zest of 1 lemon

2 tablespoons rice flour

1 teaspoon salt

80 ml (21/2 fl oz/1/3 cup) olive oil

 

To serve

rocket (arugula) leaves

Cucumber-Yoghurt Sauce (below) or spiced tomato chutney

juice of 1/2 lime (optional)

toasted panini (optional)

 

Note: For a vegan alternative, replace the egg with chia paste. To make the paste, mix 1 tablespoon chia seeds (crushed) with 1 tablespoon water.

 

Method

In a small blender, pulse-chop the chickpeas until some are coarsely chopped and some are puréed.

 

In a large stainless steel bowl, combine the chickpeas, egg, cumin, capsicum, chopped herbs, spring onions, garlic, lemon zest, rice flour and salt. Form some of the mixture into a little patty about 3 cm (11/4 inches) in diameter and fry in olive oil in a non-stick frying pan over medium heat. This should only take 2 minutes per side. Taste the patty and decide whether you need to adjust the salt or any of the other ingredients.

 

Roll the mixture into eight evenly sized balls. Flatten them into patties, cover and refrigerate or freeze until using.

 

When you’re ready to cook, heat the olive oil in a large non-stick frying pan over medium heat and carefully add as many patties as will fit in a single layer. Cook until a golden brown crust has formed on one side – about 4 minutes – then gently flip the patties and cook for another 4 minutes on the other side. Remove to one side and drain on paper towel, cover with a tea towel (dish towel) and leave somewhere warm (such as a low-temperature oven) while you repeat with the remaining patties.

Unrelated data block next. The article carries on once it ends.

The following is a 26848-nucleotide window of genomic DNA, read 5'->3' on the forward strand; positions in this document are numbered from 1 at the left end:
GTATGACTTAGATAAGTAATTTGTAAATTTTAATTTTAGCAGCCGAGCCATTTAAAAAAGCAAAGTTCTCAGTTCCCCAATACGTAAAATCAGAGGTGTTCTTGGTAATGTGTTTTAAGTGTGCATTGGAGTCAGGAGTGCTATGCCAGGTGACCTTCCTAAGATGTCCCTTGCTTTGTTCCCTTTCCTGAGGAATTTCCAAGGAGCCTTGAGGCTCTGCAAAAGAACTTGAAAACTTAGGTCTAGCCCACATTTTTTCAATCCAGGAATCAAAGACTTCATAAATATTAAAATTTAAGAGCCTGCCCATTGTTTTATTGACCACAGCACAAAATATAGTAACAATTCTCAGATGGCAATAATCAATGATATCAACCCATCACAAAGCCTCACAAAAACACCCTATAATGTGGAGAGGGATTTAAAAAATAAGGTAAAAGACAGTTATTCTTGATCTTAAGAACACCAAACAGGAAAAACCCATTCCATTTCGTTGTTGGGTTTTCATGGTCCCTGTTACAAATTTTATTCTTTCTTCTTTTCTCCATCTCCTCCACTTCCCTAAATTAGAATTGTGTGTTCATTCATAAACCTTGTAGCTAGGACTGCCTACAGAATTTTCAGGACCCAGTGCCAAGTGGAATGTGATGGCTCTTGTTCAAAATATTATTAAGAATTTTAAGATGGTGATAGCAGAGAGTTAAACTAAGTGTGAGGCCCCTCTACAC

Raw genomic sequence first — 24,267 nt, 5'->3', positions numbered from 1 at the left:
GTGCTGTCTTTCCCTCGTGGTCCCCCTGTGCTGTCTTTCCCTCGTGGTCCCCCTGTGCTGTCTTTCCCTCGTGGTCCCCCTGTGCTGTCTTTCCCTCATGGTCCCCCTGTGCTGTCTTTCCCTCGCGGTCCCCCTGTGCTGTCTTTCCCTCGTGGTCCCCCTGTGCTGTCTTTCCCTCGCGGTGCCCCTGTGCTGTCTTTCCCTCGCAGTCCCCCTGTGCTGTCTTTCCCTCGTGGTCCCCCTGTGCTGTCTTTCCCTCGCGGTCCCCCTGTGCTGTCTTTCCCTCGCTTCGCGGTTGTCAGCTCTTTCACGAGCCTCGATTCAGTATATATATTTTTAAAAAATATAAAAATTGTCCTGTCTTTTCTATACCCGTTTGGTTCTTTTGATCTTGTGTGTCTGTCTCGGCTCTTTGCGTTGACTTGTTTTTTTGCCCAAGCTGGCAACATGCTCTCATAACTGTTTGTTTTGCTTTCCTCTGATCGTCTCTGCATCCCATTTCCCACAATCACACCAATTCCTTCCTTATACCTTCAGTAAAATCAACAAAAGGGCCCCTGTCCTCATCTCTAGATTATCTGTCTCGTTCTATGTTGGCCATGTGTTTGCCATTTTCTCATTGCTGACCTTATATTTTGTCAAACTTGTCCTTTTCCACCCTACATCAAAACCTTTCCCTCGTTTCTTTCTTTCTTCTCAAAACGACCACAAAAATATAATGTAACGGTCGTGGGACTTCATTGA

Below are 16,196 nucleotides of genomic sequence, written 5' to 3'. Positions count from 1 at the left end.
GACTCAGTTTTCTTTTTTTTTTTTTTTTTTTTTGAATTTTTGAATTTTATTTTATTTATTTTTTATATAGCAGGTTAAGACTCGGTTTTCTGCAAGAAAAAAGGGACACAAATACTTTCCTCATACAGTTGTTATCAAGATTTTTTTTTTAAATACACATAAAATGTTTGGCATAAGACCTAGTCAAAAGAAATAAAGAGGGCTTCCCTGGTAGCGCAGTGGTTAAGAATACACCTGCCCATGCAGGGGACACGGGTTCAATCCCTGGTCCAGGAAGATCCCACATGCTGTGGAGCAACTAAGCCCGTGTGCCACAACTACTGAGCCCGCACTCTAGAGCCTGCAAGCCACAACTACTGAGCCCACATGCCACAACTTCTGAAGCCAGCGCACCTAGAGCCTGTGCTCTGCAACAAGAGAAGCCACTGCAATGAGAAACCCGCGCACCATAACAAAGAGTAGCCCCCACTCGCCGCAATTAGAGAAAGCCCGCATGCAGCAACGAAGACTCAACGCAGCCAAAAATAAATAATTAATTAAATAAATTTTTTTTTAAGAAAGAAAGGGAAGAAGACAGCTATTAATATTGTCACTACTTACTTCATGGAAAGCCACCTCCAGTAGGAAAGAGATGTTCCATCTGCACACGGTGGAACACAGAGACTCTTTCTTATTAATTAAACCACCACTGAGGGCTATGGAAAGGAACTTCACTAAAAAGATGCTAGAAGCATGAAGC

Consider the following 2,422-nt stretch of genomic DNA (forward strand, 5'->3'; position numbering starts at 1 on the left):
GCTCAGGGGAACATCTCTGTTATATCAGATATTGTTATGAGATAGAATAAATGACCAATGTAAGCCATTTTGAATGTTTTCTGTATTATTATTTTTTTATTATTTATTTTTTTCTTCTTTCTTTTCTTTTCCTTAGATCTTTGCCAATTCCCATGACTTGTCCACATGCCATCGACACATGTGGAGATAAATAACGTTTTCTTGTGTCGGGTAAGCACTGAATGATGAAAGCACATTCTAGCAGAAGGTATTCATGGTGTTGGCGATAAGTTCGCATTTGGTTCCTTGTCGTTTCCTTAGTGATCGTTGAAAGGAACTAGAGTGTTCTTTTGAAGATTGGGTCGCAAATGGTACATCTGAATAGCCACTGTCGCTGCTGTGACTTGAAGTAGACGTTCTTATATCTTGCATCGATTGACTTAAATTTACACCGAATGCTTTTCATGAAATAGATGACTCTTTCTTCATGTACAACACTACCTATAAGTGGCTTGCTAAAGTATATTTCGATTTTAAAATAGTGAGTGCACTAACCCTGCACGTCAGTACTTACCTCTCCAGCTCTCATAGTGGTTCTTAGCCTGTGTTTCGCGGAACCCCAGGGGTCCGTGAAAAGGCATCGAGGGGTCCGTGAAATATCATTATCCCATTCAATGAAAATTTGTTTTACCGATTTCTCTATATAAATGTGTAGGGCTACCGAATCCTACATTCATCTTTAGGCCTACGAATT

Serve with rocket leaves and cucumber-yoghurt sauce or a spiced tomato chutney, and squeeze a little lime juice over the top if desired.  If you need bread with your burger, serve with toasted panini.

 

Cucumber-Yoghurt Sauce

 

Many cultures share the idea of a cool, cucumber-yoghurt-mint sauce – and we use them interchangeably. If it’s to go with Indian food, it’s raita; if it’s Greekish it’s tzatziki. And let’s not even get into Turkish cacik or Lebanese laban. They all give freshness and lift to spicy or oily food. A basic recipe to go with everything is 260 g (91/4 oz/1 cup) plain yoghurt, 1 Lebanese (short) cucumber (peeled, grated and the water squeezed out), 1 tablespoon lemon juice, 1/2 garlic clove, 1/2 teaspoon salt and 1 tablespoon chopped mint. Mix together well and call it whatever you like.